The Importance of Cleaning Up After Your Pet
While typically considered a dirty job, proper pet waste disposal is one that responsible pet owners have to do. Aside from being a common courtesy for the community in which one lives, safe pet waste disposal also provides a number of health benefits for both humans and animals alike. It can protect against exposure to bacterial infections and parasites while also supporting immune systems. The appropriate disposal of waste can even contribute to a healthier and more robust environment. Combined with simple cleaning practices, effective pet waste disposal for animals of all types makes residences and communities safer places in which to live.
Health Risks Posed by Pet Waste
Coming into contact with pet waste can pose several different health risks, including potential bacterial infections and parasitic infestation. An example of a bacterial infection that can present in humans as a result of exposure to pet waste is campylobacteriosis. Transmittable parasites and intestinal worms found in pet excrement include cryptosporidium, toxocariasis, and toxoplasmosis. While the symptoms of each type of bacterial infection and parasite vary, some of them have led to health issues serious enough to result in death. This is one of the many reasons why the proper disposal of pet waste can be considered an important public health issue.
The cleaning of areas exposed to pet excrement is a necessary step to reduce the risk of accidental infection in vulnerable populations. Adventurous children who play outdoors are susceptible to the microscopic dangers found in pet waste. Adults who garden may unknowingly handle pet waste, as animals are naturally attracted to grass and foliage as places to relieve themselves. Infectious pet waste can even pose a threat to other animals. Feces examined or eaten by curious animals can harbor diseases and parasites that can take up residence in a pet’s body and cause a multitude of problems.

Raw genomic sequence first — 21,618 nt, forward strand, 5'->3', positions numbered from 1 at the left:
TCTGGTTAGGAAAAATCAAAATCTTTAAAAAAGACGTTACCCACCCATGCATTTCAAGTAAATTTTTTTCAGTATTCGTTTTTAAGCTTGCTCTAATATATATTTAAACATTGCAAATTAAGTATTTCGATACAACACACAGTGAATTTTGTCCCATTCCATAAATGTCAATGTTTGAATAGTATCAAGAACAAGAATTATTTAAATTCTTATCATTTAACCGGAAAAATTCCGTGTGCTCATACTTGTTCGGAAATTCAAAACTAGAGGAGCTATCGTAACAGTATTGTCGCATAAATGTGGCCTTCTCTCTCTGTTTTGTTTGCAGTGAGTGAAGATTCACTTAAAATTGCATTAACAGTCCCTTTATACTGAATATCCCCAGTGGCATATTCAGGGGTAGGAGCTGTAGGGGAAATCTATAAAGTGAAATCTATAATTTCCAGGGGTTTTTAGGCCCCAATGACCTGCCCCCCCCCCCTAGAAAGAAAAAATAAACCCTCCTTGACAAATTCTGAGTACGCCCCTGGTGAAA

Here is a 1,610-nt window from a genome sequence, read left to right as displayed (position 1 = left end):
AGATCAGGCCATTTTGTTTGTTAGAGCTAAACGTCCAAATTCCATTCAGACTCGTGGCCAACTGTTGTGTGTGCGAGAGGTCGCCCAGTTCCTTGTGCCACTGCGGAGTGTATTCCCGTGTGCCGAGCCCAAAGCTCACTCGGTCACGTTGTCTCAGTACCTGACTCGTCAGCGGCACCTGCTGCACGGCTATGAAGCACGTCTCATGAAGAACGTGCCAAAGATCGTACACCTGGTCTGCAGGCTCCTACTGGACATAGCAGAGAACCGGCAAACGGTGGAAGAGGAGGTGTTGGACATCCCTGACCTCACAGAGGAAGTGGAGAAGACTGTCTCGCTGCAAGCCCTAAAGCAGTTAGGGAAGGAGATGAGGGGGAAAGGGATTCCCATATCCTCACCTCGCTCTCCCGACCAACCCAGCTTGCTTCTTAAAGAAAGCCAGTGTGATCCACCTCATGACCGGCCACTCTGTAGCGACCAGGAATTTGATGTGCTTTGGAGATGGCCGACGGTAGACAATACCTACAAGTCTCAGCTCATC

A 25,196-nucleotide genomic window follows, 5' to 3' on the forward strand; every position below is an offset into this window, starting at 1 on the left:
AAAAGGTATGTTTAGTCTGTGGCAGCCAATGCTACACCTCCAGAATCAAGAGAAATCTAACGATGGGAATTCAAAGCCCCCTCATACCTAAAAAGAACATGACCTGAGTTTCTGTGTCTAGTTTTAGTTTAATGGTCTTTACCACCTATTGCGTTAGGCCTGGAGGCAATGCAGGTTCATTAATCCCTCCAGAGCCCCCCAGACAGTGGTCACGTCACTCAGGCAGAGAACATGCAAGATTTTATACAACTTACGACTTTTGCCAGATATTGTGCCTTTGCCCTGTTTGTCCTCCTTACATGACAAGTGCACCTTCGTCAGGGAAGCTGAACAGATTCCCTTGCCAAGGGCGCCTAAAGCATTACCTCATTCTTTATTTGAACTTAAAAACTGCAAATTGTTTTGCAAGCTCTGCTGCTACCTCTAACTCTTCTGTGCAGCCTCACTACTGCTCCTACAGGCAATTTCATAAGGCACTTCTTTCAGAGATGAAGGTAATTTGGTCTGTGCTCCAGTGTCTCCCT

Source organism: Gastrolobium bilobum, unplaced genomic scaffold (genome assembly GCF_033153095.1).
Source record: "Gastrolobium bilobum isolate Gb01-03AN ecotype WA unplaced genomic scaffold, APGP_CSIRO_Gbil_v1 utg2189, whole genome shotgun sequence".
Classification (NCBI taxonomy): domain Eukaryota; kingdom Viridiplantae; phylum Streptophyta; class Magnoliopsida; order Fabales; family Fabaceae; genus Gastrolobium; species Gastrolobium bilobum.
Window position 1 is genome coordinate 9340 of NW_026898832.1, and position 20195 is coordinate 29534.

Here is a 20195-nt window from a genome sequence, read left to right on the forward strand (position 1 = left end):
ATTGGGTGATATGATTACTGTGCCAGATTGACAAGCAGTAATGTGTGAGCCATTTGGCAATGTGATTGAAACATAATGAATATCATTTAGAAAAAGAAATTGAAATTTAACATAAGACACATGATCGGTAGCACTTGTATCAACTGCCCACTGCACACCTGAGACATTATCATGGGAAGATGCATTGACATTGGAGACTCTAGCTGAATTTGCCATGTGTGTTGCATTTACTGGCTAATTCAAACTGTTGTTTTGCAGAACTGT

- Pets and a Clean House: Can They Coexist?
- Simple Steps for Avoiding Infections From Dogs and Cats
- Zoonoitic Diseases of Companion Animals (PDF)
- Commonly Asked Questions About Composting (PDF)
Pet Waste Can Affect Water Quality
Despite ensuring that your pets don’t defecate directly into water sources, their waste can still affect community and natural bodies of water. Some pet owners may erroneously assume that depositing excrement into a storm sewer is a viable disposal method. Storm sewers, however, empty into lakes and streams. Along with polluting the water with bacteria and parasites, pet waste that finds its way to natural bodies of water promotes the flowering of unwanted algae and weeds. Chemical reactions that take place in the water after coming into contact with pet waste can also negatively affect wildlife and contribute to the reduction of fish populations.
- Pet Waste and Water Quality (PDF)
- Dog Owner Tips: Solve the Storm Water Pollution Problem (PDF)
- Protect the Water You and Your Pet Love (PDF)